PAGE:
The High Cost of the Sweet Life

As we move toward digital health and digital payments, the relationships between spending, environment, and other health determinants are becoming clearer, including the choices we make at any moment. Things that influence behavioral choices are often the social determinants of health, the cultural and economic contexts (including geography) of our day-to-day decisions.

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Global Center for Health Innovation Cleveland

HIMSS Rocks the Global Center for Health Innovation

The Global Center for Health Innovation opened for business last October in Cleveland, Ohio, but will officially open to the general public this October. The futuristic glass structure, designed by LMN Architects of Seattle, comprises four floors and 235,000 square feet of space. The Global Center is adjacent to Cleveland’s new underground Convention Center, also designed by LMN. Jointly, they hope to attract more healthcare-themed conferences and exhibits to Cleveland.

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Looking Through the Google Glass

I’m impressed by the number of big-name health systems that are giving Google Glass a test drive. It’s also interesting to note the diversity of applications, from telehealth, education, remote consults, and EMR access. By the time HIMSS15 rolls around next April I am sure we’ll have a clearer idea of which vendors have figured out the formula for success. But please… don’t be a Glasshole!

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Note to Developers: Quit Ignoring the Patients

The problem with mammograms, EMRs, patient portals, and other healthcare technologies is that too often the developers seem to have forgotten the patient experience. Case in point: EMRs. Having all of a patient’s visit record online is a tremendous benefit. Frequently, however, the EMR interferes with the patient exam because the physician seems to be paying more attention to finding the right drop down item than to the actual patient. Especially if I am sick, I want my doctor’s full attention and assurance that he/she is engaged and invested in my care.

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Will Satisfaction Survey Fatigue Impact Provider Compensation?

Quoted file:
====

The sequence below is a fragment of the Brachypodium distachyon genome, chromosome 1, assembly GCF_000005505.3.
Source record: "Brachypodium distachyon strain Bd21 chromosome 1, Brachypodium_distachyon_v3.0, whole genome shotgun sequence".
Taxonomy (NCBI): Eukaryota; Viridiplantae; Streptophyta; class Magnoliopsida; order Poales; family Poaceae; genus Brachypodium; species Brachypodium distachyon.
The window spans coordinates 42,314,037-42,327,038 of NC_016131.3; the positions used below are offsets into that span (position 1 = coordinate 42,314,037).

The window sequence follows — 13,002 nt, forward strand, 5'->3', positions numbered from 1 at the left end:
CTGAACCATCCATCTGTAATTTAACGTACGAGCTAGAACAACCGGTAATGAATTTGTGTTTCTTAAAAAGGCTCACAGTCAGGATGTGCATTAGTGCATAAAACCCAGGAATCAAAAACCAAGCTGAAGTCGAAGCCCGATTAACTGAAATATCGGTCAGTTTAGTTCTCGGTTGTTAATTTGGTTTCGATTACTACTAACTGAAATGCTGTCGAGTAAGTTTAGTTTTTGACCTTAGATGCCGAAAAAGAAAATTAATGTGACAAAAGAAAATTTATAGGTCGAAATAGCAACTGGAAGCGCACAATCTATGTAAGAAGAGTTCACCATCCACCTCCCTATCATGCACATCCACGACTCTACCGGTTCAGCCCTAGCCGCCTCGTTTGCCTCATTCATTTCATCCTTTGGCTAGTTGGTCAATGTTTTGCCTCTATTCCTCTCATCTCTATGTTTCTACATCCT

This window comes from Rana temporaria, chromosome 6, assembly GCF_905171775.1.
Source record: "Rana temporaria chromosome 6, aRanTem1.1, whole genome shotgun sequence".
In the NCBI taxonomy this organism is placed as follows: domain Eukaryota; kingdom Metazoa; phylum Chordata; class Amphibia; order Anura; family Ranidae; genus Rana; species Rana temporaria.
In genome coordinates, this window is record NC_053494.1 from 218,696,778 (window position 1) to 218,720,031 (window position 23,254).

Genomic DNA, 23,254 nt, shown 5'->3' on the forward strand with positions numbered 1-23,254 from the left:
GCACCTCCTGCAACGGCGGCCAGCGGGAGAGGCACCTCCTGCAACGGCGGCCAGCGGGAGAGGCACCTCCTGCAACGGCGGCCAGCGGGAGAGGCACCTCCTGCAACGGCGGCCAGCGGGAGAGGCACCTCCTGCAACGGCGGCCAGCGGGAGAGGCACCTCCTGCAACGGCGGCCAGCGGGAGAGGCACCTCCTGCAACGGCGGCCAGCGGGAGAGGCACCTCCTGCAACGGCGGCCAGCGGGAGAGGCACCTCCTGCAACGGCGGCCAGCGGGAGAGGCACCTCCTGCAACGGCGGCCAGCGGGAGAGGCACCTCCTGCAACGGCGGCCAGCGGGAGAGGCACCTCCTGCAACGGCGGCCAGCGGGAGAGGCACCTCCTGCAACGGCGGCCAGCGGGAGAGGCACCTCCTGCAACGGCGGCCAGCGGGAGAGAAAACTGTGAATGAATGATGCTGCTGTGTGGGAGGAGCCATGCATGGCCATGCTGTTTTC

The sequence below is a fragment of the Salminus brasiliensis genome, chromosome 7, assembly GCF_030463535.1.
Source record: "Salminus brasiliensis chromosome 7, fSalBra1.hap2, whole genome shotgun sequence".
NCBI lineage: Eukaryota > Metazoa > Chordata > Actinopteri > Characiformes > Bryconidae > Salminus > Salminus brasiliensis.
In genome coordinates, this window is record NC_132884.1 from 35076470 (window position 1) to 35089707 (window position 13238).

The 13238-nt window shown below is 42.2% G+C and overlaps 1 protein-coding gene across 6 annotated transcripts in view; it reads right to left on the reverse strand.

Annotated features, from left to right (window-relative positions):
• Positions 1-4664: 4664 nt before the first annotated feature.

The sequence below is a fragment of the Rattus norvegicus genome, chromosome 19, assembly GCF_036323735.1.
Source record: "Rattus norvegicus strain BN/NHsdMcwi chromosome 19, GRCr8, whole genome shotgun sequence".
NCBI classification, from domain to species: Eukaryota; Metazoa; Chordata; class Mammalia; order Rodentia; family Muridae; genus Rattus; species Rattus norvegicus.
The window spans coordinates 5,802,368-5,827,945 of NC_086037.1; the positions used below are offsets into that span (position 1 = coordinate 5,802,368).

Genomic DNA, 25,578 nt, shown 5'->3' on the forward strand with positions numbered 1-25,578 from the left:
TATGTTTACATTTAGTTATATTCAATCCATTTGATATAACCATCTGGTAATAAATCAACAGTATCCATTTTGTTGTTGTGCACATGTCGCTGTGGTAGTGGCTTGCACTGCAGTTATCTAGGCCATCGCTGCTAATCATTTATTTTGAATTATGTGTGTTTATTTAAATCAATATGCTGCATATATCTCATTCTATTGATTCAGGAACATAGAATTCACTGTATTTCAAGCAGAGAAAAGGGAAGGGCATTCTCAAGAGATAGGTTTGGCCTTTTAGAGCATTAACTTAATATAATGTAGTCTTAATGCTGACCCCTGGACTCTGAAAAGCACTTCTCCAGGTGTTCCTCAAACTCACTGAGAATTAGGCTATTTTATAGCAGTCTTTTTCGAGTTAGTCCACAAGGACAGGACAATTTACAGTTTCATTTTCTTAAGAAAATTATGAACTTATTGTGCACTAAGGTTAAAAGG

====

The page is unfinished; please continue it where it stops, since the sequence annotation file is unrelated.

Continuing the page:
According to The Medical Group Management Association, about three percent of primary care physician pay and 2.31 percent of specialty physician was tied to patient satisfaction in 2013. That’s a relatively small portion but as provider compensation continues to shift from fee-for-service to reimbursement models based on outcomes, patient satisfaction will no doubt factor more heavily. As more providers jump onto the patient satisfaction survey bandwagon, satisfaction survey fatigue may rise to an all-time high. The exception, of course, will be unhappy patients, since disgruntled consumers tend make time to voice their complaints.

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The Difference Between Patient-Centered Care and Patient Satisfaction

If you must pick one area to focus on, focus on patient-centered care over patient satisfaction. Perhaps it’s because I have always worked in the clinical setting that I believe good clinical care can trump, or at least balance, parts of an experience that are less satisfying. Healthy patients equal happy patients and I feel they, like me, would be more willing to compartmentalize different aspects of the care experience. Because they are treated like individuals and listened to by their clinicians, they’ll be less likely to give an overall poor satisfaction score if something, like scheduling, goes amiss. And let’s not forget that despite how health care has changed over the years, good health outcomes are really what it is all about.

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